Tags: private | sector | employees | government

WSJ: Gov’t Could Save $100M if Employees Worked Harder

By    |   Wednesday, 05 Dec 2012 11:46 AM

Research by two think tank analysts shows that private-sector employees work harder than their counterparts in government.

“Overstaffing is a serious problem in government, and the best evidence is a simple empirical fact: government employees don't work as much as private employees,” the analysts write in The Wall Street Journal.

Andrew Biggs, a resident scholar at the American Enterprise Institute, and Jason Richwine, a senior policy analyst at the Heritage Foundation, collaborated on the article.

“If public-sector employees just worked as many hours as their private counterparts, governments at all levels could save more than $100 billion in annual labor costs,” they say.

Their research shows that private-sector employees work about 41.4 hours during a typical workweek. That compares to 38.7 hours for federal government workers and 38.1 hours for state and local government employees.

Thus during a full year, private-sector employees work the equivalent of 3.8 more 40-hour weeks than federal employees and 4.7 more than state and local government workers.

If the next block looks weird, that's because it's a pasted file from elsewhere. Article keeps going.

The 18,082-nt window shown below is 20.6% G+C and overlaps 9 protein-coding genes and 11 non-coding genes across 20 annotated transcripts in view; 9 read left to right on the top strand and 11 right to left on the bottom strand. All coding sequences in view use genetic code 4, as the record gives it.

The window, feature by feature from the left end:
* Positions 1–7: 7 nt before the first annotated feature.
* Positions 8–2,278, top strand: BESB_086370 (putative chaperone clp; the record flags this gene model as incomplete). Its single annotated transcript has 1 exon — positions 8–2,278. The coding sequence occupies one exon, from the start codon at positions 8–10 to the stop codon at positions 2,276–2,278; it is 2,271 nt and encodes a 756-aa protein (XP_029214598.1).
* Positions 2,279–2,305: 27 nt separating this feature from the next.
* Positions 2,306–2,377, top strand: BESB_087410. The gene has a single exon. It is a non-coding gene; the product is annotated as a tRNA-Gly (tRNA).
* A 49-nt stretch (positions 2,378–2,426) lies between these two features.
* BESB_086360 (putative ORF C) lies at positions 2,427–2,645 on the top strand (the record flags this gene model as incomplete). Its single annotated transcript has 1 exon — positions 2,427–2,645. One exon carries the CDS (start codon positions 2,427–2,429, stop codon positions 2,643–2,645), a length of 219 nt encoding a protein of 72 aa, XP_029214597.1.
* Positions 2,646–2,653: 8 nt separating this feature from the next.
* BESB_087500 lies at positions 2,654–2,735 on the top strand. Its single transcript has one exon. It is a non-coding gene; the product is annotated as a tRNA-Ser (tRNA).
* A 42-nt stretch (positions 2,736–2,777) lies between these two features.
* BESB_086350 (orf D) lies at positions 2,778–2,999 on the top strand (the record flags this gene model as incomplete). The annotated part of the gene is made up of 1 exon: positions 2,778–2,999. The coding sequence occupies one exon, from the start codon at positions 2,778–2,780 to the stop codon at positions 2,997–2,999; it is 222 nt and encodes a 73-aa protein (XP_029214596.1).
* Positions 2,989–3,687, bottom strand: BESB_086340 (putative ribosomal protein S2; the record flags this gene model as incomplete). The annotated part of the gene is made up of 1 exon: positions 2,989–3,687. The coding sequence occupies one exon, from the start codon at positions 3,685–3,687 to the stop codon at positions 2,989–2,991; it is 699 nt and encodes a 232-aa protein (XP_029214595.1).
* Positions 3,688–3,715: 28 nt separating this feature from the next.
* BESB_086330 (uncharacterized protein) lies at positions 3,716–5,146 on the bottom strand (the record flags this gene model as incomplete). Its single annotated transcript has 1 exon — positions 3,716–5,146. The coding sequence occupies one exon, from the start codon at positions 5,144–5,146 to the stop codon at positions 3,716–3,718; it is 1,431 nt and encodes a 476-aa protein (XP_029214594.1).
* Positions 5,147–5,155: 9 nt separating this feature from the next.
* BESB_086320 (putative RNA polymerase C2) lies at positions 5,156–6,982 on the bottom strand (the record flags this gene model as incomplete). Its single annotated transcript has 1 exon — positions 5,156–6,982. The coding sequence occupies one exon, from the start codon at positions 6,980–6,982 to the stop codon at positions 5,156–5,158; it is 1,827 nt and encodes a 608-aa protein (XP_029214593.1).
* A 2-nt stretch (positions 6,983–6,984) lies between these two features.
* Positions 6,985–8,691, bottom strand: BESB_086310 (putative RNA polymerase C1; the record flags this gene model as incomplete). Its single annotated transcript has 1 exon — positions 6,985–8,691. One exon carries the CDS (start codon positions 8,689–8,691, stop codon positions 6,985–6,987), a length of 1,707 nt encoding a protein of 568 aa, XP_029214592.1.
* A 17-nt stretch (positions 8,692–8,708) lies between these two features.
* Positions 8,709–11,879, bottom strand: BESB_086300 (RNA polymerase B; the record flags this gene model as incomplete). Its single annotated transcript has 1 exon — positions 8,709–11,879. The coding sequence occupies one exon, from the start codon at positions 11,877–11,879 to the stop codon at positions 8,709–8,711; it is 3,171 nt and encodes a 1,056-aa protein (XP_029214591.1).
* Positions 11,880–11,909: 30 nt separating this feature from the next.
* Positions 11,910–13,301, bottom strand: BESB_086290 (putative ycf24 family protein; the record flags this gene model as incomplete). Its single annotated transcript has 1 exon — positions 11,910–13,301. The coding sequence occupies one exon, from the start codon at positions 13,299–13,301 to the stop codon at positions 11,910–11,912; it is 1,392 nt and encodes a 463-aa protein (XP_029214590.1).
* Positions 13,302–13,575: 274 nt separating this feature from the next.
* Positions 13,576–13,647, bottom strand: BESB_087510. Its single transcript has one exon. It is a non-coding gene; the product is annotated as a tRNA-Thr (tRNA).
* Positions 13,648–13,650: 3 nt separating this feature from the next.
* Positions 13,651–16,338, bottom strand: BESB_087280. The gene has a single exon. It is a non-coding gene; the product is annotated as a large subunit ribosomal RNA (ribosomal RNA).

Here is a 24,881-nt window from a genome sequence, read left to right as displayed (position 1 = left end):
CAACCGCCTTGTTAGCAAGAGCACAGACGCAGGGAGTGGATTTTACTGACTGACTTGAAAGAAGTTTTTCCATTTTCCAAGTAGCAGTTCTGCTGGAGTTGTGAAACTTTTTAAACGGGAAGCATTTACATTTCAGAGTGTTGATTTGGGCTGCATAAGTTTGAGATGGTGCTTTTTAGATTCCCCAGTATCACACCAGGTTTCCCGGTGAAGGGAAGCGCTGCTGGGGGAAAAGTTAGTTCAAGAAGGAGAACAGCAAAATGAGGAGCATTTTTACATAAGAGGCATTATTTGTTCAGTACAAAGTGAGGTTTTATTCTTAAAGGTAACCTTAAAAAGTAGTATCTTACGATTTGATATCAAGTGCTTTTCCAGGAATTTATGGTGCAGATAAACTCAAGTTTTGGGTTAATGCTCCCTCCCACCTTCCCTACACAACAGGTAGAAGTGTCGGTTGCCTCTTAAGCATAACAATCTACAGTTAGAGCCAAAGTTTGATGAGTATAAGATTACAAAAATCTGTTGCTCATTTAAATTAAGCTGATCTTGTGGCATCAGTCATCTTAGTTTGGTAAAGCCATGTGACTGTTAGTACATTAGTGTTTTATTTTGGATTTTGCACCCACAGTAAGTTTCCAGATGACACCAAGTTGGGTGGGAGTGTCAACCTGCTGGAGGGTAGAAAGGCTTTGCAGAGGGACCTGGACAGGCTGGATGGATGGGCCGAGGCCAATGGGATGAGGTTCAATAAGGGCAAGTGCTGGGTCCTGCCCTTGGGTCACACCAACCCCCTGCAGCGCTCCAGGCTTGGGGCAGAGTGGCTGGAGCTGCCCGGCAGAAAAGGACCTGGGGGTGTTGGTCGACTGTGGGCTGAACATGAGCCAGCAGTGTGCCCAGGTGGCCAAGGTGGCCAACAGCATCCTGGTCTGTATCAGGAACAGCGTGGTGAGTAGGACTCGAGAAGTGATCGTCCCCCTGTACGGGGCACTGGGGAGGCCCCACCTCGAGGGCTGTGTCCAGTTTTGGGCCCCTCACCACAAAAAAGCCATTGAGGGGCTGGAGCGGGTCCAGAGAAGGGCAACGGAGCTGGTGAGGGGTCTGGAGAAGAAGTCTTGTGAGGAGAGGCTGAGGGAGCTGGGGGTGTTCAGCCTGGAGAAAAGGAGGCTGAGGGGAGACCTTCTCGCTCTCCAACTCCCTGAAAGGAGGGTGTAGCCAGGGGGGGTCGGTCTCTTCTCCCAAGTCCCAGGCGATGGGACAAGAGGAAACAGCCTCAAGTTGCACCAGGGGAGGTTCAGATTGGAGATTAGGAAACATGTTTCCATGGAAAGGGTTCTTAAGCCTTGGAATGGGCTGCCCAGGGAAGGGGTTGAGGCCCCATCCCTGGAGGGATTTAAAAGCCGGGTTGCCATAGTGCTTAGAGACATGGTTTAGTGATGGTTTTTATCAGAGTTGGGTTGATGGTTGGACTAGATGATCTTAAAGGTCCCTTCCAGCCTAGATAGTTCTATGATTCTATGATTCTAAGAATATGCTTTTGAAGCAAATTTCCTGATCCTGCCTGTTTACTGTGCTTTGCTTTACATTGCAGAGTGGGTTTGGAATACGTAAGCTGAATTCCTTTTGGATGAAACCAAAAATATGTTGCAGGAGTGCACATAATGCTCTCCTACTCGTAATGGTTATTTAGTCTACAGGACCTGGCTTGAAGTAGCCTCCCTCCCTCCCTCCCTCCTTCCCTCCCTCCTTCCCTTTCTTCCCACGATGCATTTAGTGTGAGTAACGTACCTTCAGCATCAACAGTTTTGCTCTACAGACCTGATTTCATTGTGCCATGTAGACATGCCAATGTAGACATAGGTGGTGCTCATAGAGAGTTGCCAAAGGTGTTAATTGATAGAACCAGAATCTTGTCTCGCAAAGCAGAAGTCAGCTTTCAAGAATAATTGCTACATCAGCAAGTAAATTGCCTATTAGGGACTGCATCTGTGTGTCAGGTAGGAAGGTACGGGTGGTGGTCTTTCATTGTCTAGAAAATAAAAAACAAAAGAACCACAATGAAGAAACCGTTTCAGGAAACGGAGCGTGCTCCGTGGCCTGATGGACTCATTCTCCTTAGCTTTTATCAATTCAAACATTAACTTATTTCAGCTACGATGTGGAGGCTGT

So what does the data mean? “Our own take is simple: before we ask private-sector employees to work more to support government, government itself should work as much as the private sector,” Biggs and Richwine write.

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Research by two think tank analysts shows that private-sector employees work harder than their counterparts in government.
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2012-46-05
Wednesday, 05 Dec 2012 11:46 AM
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